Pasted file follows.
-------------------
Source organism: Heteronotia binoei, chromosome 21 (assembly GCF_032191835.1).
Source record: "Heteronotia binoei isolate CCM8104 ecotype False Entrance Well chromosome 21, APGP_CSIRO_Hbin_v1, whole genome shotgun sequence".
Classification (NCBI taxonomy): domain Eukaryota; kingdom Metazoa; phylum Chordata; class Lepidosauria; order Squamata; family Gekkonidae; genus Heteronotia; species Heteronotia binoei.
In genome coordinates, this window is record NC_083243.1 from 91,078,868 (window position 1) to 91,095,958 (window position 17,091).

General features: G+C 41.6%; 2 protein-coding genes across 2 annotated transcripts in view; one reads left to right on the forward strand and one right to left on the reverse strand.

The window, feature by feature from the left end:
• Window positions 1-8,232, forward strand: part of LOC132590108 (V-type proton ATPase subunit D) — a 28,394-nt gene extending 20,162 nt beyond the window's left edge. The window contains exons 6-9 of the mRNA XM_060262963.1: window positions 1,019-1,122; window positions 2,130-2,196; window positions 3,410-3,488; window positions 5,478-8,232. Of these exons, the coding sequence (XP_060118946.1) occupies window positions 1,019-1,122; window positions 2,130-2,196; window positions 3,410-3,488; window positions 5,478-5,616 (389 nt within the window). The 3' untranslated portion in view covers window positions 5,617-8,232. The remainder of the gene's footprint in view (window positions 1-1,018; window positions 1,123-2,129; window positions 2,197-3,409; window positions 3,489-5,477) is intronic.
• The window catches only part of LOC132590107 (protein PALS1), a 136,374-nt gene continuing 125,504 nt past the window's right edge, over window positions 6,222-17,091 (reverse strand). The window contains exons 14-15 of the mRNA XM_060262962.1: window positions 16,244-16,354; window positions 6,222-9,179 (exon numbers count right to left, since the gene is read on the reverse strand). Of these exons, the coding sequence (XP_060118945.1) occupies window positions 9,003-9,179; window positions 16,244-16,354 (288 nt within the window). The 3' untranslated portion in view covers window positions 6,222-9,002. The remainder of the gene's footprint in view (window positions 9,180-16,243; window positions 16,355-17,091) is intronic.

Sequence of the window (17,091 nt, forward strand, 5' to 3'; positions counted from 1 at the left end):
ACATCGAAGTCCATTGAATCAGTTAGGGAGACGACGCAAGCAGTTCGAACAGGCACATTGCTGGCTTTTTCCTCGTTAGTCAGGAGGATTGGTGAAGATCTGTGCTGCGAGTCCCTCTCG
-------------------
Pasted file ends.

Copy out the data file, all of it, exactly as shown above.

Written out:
Source organism: Heteronotia binoei, chromosome 21 (assembly GCF_032191835.1).
Source record: "Heteronotia binoei isolate CCM8104 ecotype False Entrance Well chromosome 21, APGP_CSIRO_Hbin_v1, whole genome shotgun sequence".
Classification (NCBI taxonomy): domain Eukaryota; kingdom Metazoa; phylum Chordata; class Lepidosauria; order Squamata; family Gekkonidae; genus Heteronotia; species Heteronotia binoei.
In genome coordinates, this window is record NC_083243.1 from 91,078,868 (window position 1) to 91,095,958 (window position 17,091).

General features: G+C 41.6%; 2 protein-coding genes across 2 annotated transcripts in view; one reads left to right on the forward strand and one right to left on the reverse strand.

The window, feature by feature from the left end:
• Window positions 1-8,232, forward strand: part of LOC132590108 (V-type proton ATPase subunit D) — a 28,394-nt gene extending 20,162 nt beyond the window's left edge. The window contains exons 6-9 of the mRNA XM_060262963.1: window positions 1,019-1,122; window positions 2,130-2,196; window positions 3,410-3,488; window positions 5,478-8,232. Of these exons, the coding sequence (XP_060118946.1) occupies window positions 1,019-1,122; window positions 2,130-2,196; window positions 3,410-3,488; window positions 5,478-5,616 (389 nt within the window). The 3' untranslated portion in view covers window positions 5,617-8,232. The remainder of the gene's footprint in view (window positions 1-1,018; window positions 1,123-2,129; window positions 2,197-3,409; window positions 3,489-5,477) is intronic.
• The window catches only part of LOC132590107 (protein PALS1), a 136,374-nt gene continuing 125,504 nt past the window's right edge, over window positions 6,222-17,091 (reverse strand). The window contains exons 14-15 of the mRNA XM_060262962.1: window positions 16,244-16,354; window positions 6,222-9,179 (exon numbers count right to left, since the gene is read on the reverse strand). Of these exons, the coding sequence (XP_060118945.1) occupies window positions 9,003-9,179; window positions 16,244-16,354 (288 nt within the window). The 3' untranslated portion in view covers window positions 6,222-9,002. The remainder of the gene's footprint in view (window positions 9,180-16,243; window positions 16,355-17,091) is intronic.

Sequence of the window (17,091 nt, forward strand, 5' to 3'; positions counted from 1 at the left end):
ACATCGAAGTCCATTGAATCAGTTAGGGAGACGACGCAAGCAGTTCGAACAGGCACATTGCTGGCTTTTTCCTCGTTAGTCAGGAGGATTGGTGAAGATCTGTGCTGCGAGTCCCTCTCG